My son and I pose atop the Tisch Library with the Boston skyline as a backdrop.

It’s not a place I would choose to live. But it is, for now, my son’s home. And although I don’t like having him 1,400 miles away, I have accepted that he lives here, too far from Minnesota, in a city he loves.

FYI: Check back for a tour of a neighborhood surrounding Tufts.

© Copyright 2016 Audrey Kletscher Helbling

 

When a Minnesota mom attends her son’s East Coast college graduation June 3, 2016

A Tufts University graduate decorated her graduation hat.

A uniquely decorated graduation hat at Tufts University 2016 commencement.

I’VE ATTENDED THREE COLLEGE graduations now, for each of my three children, with eight years separating the first and final commencements.

The tented area in the background served as the stage during the all-school commencement ceremony.

The tented area in the background served as the stage during the all-school commencement ceremony at Tufts.

The daughters’ ceremonies were held in gyms at public universities in Minnesota and Wisconsin. I don’t recall much about either other than the Wisconsin politician who used his commencement speech as a campaign platform. I was deeply disappointed, even angry. This wasn’t supposed to be about him, but rather about the graduates.

Congratulatory balloons floated among spectators.

Congratulatory balloons float among spectators.

So when alum and Emmy-award winning actor Hank Azaria was slated to deliver the all-school commencement speech at my son’s May 22 graduation from Tufts University in greater Boston, I was wary. I had no idea who he was, which is no surprise given I am unaware of most Hollywood celebrities. When I learned that Azaria voiced many of The Simpsons characters, I was delighted. My son is a big fan of The Simpsons.

A snapshot of the crowd before the all-school commencement began.

A snapshot of the crowd before the all-school commencement begins.

To my relief, Azaria gave a humorous speech with the simple message that graduates should be honest with themselves and trust their instincts.

The second phase of graduation moved us nearer the stage and to the ceremony for The School of Engineering.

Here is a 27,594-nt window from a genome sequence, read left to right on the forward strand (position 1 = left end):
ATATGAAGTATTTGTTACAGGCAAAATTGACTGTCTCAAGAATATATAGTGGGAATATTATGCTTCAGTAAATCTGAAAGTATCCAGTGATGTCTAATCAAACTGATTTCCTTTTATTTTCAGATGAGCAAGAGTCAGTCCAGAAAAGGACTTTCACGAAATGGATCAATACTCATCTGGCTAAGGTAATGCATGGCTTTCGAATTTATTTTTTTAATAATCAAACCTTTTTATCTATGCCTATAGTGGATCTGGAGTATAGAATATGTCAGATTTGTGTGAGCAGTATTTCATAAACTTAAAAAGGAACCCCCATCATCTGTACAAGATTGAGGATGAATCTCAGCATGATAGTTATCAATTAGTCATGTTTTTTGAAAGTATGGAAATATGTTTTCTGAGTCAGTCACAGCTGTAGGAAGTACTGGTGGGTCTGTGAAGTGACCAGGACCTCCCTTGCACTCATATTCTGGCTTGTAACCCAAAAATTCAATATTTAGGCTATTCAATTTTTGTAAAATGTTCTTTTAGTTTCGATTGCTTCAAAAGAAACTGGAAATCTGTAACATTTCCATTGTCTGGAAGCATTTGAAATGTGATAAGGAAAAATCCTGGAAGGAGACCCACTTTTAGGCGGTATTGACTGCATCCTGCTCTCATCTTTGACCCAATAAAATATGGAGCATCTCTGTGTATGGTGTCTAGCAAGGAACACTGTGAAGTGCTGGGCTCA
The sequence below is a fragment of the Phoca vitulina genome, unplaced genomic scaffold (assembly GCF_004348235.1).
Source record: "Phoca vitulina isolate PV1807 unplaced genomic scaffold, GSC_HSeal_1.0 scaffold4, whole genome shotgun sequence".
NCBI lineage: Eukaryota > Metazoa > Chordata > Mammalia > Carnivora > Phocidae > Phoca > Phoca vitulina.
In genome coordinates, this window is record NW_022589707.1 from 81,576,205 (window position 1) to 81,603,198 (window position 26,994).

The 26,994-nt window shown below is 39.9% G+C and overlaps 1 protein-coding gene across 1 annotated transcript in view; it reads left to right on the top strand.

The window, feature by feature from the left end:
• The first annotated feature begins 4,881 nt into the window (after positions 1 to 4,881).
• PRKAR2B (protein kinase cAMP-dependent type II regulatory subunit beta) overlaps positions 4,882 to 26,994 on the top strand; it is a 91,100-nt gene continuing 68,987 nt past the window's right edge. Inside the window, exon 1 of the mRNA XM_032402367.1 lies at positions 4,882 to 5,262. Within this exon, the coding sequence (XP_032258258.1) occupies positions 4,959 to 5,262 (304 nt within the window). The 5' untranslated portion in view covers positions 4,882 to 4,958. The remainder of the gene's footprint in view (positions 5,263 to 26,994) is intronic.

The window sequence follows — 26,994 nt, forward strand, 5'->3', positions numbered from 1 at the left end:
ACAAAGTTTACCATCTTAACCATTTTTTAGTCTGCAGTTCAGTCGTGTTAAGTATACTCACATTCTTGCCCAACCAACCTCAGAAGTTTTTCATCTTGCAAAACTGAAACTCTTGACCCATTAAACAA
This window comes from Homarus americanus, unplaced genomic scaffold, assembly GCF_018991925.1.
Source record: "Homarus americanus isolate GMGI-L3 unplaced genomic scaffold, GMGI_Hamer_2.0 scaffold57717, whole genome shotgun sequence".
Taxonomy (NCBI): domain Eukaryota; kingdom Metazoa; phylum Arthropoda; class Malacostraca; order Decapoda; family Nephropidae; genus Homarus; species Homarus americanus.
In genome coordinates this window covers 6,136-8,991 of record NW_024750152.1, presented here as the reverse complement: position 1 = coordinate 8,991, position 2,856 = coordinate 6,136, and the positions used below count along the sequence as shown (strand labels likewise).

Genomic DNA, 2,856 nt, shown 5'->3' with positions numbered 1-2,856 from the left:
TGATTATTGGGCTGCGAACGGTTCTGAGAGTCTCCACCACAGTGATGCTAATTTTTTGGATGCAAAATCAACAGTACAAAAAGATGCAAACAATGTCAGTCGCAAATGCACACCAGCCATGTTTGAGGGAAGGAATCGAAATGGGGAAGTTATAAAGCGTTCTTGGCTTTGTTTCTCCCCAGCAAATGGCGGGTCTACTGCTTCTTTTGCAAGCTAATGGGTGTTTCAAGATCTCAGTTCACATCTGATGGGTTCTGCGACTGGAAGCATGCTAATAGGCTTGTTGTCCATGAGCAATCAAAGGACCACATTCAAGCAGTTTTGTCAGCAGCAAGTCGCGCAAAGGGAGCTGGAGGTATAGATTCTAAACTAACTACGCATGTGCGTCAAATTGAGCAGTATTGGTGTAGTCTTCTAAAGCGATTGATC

The second phase of graduation moved us nearer the stage and to the ceremony for The School of Engineering.

He voiced several characters from The Simpsons, providing much needed laughter in a morning with an abundance of drawn-out pomp and circumstance.

I caught this dad napping at The School of Engineering commencement ceremony.

I caught this dad napping at The School of Engineering commencement ceremony.

Role-playing Moe the bartender, Azaria said, “I didn’t have a high-falutin’ education. I went to BU.” The audience roared at the comparison between Tufts and Boston University. I understood, feeling a bit like a country hick myself amidst the obvious wealth of many Tufts families.  I am keenly aware that my son, too, felt at times out-of-place on this East Coast campus as a Minnesota boy from a lower middle class family.

Lots of photos were taken at the ceremony and of Tufts' mascot Jumbo, in the background here.

Lots of photos were taken at the ceremony and of Tufts’ mascot, Jumbo, in the background here.

Laughter also erupted when Azaria mimicked the Indian-American owner of the Kwik-E-Mart (from The Simpsons): “We both worship an elephant.” Tufts’ mascot is Jumbo the elephant. P.T. Barnum was an early benefactor of the university.

Tufts police and EMS stood ready near the main commencement stage. Just weeks prior to commencement, a car was torched on campus and a bomb threat discovered.